The Free lance. (State College, Pa.) 1887-1904, June 01, 1899, Image 9

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laugh, and the American who is at a loss for something to laugh
at need only to subscribe for Puck, Judge or Life, or read " In
nocents Abroad."
When impersonal material is lacking we often have well-known
individuals and institutions appearing in the caricatures and car
toons of our magazines. The people must laugh at something,
and often the things, which should be thought of only with re
spect and pride, are so represented and described that the public
mind thinks and speaks lightly or even disrepectfully of them.
The cartoon is a deadly weapon. Its victim cannot defend him
self; he can have no redress and appears only more humble and
ludicrous in the public eye by raising a protest to the unspoken
slander which can thus be declared against him. The people can
very well sacrifice the entertainment of the cartoon and the good
that sometimes comes from it because its use is abused, and is often
a source of evil to the individual and the country. Bills to forbid
the publication of newspaper portraits have been introduced into
the legislatures of several states. The legislature of California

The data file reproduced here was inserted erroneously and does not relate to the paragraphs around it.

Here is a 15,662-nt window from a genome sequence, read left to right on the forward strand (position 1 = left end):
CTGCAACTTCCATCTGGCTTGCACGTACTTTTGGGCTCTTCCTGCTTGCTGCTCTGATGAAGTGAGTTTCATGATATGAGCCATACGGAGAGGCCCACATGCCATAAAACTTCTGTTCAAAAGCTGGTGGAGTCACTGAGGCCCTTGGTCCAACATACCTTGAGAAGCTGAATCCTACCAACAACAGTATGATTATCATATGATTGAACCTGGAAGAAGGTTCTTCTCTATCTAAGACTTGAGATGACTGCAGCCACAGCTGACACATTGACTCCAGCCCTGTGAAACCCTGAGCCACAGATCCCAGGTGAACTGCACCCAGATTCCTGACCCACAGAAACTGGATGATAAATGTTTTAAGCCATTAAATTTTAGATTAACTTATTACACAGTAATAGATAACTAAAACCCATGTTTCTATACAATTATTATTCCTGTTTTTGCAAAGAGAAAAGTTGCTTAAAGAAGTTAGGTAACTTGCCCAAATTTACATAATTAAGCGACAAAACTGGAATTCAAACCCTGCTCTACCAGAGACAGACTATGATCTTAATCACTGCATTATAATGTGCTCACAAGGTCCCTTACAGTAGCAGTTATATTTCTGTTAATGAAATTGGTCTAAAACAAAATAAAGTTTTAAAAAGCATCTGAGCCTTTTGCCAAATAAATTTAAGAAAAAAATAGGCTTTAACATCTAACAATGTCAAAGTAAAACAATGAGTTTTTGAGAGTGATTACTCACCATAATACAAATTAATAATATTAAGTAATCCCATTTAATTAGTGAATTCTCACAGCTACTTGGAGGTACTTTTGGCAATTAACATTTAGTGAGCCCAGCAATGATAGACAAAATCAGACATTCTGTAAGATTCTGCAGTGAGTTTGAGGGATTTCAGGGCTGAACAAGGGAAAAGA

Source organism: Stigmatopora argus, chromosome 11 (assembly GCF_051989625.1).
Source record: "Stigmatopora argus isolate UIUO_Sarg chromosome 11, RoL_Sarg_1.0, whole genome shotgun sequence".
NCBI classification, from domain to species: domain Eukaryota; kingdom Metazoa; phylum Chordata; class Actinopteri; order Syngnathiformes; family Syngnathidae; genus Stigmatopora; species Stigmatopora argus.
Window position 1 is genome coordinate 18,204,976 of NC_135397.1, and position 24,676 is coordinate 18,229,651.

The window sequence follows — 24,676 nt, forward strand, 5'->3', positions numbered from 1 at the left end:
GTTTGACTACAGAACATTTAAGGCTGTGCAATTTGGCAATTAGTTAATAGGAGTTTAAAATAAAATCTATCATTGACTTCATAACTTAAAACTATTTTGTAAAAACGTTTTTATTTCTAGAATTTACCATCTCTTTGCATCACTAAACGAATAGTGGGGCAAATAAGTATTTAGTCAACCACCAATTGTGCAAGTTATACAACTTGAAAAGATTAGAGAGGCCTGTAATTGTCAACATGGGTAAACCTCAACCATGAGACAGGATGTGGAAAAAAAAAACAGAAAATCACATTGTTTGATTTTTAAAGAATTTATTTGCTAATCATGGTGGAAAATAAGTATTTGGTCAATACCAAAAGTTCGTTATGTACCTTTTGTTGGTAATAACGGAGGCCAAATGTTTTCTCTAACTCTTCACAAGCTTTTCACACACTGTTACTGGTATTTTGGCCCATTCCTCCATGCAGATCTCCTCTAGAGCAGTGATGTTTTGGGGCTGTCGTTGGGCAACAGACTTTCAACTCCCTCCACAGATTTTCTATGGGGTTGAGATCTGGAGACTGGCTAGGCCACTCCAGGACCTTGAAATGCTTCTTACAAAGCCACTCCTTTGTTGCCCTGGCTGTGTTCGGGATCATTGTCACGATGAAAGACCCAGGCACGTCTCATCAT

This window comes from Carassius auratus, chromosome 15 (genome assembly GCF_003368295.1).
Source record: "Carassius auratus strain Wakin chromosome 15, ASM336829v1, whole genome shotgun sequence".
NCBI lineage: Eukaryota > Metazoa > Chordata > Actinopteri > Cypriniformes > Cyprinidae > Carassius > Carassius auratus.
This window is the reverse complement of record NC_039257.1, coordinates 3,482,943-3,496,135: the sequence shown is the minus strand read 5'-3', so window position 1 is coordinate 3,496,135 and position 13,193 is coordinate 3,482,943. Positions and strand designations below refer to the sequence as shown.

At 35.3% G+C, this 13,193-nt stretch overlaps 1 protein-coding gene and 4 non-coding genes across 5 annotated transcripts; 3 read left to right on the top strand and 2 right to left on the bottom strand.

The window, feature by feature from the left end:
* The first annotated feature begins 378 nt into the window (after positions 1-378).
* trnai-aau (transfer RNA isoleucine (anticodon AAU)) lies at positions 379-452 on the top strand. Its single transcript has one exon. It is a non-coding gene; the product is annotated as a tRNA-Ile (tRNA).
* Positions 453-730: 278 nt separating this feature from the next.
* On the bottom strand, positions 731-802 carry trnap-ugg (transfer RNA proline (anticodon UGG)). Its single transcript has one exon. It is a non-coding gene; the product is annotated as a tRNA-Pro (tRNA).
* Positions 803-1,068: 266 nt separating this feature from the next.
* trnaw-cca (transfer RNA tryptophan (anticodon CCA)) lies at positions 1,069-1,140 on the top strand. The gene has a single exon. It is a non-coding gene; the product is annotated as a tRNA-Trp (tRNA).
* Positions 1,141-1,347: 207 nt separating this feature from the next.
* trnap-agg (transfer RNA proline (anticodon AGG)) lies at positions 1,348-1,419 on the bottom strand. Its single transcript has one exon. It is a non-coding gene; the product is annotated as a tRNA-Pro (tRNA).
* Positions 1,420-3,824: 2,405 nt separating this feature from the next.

has prohibited the printing of any portrait of a citizen of Califor
nia, except a public official, without his consent. The publication
of any caricature which purposely reflects on the honor, dignity,
or political motives of the original, or holds him up to public
hatred, ridicule, or contempt is also prohibited. This action is
very timely for the newspapers of every state are filled with slan
derous cartoons. The public should realize that the humorous
department of the press has gone too far. For
" Laughter, though never censured yet as sin,
Is half immoral, be it much indulged;
By venting spleen or dissipating thought
It shows a scorner, or it makes a fool,
And sins, as hurting others or ourselves."
The recent recital of " Hoch, der Kaiser " at a New York
gathering by the Commander of the Cruiser Raleigh, has attracted
much attention in Europe as well as in the United States. After
a hearty laugh, the thoughtful American must appreciate the fact
that the government cannot tolerate our expression of humor and
ridicule if victims enough cannot be found in our own land. It is our
disposition to laugh when men or things appear ridiculous, and
we are apt to say very plainly what we think. But the public
demonstration of our mirth is to be condemned when for a hearty
laugh we would arouse the enmity of a friendly foreign power.